"Can I ask you something?" said Mac.
"Add a handful of that sorrel, there. Good. Yes, go ahead."
"Why does Bee call me Shep?"
"Oh. Um." Kess could feel her face coloring. Dammit. "It's, um..." She sighed. "It's your hair, Mac. Your skin. You look so... fresh. Like every artist's idea of the n.o.ble shepherd."
For the sake of morale, her own, she did not add 'G.o.dling'. "In fact, there's a painting, quite a famous one, up at the College. You could have walked night off the canvas."
He shook his head. "Huh. Wonder if Bee saw that painting?"
She considered that. "I wouldn't be surprised. Bee gets around."
"Reckon. Bee was the first person I met in the Darks. It was Bee who brought me to Yil."
"Really?" That was very interesting. Given how aloof Bee kept from both Haps and Canes.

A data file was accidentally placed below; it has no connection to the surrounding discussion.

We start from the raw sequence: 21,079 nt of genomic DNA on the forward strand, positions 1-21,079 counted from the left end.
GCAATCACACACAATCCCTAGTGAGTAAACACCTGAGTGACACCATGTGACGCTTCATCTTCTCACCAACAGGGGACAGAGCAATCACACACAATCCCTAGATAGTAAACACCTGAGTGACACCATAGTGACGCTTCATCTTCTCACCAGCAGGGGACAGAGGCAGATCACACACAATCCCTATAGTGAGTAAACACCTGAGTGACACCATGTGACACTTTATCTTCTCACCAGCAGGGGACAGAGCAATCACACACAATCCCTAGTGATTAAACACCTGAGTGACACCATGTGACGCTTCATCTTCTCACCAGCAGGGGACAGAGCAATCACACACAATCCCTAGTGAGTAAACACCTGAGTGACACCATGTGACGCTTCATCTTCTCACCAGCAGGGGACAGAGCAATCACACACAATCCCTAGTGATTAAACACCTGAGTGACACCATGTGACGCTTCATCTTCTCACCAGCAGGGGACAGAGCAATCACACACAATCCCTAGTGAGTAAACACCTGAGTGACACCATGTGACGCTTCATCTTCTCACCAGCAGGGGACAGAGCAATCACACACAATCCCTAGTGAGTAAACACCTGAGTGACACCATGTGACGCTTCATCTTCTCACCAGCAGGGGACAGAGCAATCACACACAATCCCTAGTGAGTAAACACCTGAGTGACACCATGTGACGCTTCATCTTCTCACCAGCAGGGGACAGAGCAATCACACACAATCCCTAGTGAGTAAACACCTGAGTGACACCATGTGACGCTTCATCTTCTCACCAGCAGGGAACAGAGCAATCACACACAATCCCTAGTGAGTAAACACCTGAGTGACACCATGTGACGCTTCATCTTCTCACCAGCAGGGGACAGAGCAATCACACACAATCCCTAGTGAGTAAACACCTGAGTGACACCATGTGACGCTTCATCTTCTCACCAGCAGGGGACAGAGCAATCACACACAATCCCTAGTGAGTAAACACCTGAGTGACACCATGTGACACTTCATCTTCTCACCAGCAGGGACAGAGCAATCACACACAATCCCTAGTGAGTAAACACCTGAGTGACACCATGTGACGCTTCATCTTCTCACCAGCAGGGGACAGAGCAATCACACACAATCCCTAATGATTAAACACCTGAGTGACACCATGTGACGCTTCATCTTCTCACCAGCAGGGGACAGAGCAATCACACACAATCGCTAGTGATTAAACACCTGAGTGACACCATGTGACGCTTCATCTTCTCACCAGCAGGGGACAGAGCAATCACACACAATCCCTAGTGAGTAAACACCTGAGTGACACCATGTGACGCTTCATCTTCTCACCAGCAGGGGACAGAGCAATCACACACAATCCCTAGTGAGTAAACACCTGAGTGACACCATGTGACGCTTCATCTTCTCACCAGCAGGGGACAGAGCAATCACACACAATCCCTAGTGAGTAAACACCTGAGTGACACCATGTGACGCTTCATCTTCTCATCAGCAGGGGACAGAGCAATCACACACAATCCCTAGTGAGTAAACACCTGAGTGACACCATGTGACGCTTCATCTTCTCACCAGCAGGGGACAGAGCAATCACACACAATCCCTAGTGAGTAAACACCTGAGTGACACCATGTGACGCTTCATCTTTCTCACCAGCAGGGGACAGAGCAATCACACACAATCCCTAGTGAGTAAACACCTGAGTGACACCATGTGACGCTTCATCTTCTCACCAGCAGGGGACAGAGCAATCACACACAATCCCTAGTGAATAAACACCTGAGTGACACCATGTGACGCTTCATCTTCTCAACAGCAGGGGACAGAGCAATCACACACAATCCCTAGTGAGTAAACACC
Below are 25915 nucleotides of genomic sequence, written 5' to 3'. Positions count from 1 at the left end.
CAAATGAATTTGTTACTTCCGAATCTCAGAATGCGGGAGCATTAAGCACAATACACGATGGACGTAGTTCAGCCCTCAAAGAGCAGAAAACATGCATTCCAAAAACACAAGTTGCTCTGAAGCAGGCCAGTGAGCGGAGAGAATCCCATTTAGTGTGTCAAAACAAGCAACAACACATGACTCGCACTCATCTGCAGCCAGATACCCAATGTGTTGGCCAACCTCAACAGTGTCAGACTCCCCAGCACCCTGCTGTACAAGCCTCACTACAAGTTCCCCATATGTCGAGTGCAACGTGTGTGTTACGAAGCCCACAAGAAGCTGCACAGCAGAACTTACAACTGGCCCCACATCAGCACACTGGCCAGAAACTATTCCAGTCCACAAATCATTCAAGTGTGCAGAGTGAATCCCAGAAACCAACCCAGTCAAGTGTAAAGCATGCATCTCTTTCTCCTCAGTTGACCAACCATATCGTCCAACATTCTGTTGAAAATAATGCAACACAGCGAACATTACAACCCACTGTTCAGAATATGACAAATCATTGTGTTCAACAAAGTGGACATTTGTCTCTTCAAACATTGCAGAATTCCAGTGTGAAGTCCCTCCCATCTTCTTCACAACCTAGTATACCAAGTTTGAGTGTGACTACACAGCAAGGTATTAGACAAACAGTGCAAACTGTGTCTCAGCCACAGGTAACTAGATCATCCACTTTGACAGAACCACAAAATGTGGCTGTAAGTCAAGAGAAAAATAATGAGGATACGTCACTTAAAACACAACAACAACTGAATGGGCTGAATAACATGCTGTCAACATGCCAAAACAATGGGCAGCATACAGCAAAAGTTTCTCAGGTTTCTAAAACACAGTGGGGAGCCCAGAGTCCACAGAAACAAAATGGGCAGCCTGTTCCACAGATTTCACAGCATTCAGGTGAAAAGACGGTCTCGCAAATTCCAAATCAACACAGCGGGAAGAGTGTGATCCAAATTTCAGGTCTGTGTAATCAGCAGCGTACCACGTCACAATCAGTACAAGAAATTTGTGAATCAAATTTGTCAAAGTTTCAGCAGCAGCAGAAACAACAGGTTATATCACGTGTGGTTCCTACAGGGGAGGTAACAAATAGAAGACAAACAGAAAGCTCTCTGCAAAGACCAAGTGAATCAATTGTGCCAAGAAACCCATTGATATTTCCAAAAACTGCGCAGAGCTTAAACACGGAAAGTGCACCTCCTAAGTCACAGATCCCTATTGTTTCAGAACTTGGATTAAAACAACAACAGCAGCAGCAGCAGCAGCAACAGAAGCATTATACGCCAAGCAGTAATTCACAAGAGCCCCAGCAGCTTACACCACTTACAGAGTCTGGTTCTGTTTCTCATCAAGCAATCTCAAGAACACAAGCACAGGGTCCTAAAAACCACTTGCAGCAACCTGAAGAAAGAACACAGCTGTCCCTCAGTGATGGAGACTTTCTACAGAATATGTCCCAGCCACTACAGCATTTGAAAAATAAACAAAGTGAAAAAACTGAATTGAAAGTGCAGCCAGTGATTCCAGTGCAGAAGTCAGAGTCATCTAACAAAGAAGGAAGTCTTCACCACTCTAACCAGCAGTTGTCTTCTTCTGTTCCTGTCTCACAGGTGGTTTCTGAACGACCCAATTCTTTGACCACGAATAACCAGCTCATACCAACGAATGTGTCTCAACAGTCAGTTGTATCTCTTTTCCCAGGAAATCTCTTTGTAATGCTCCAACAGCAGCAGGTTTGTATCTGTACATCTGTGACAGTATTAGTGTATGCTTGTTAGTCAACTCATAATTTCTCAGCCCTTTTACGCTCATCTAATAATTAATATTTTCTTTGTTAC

"Mmm. You know, when we first met, Bee reminded me of my sister. But sometimes now, I think it's my brother." He looked over.
"Well," said Kess. "The Darks is no place for a girl. You understand?"
Mac stirred with measured strokes. "You're a girl."
"That's how I know." In the eight days he'd been her shadow, this was the most personal Mac had been. "I'm from uptown originally, you know."
He nodded, kept stirring. "You don't sound the same as everyone else."
"My parents died when I was eight. It was a bad time. I wandered out of the house, ended up not far from here. Didn't mean to. I was practically delirious. Here in the Darks, that made me bait."
She gave his hand a nudge. He returned his attention to the simmering stew. "This kid found me. Him and his skinny little friend. They got me something to eat, found us a place to sleep. Showed me around. And when I was finally coherent, they took me home." She tasted his batch of stew. "Not bad. A little more salt, I think."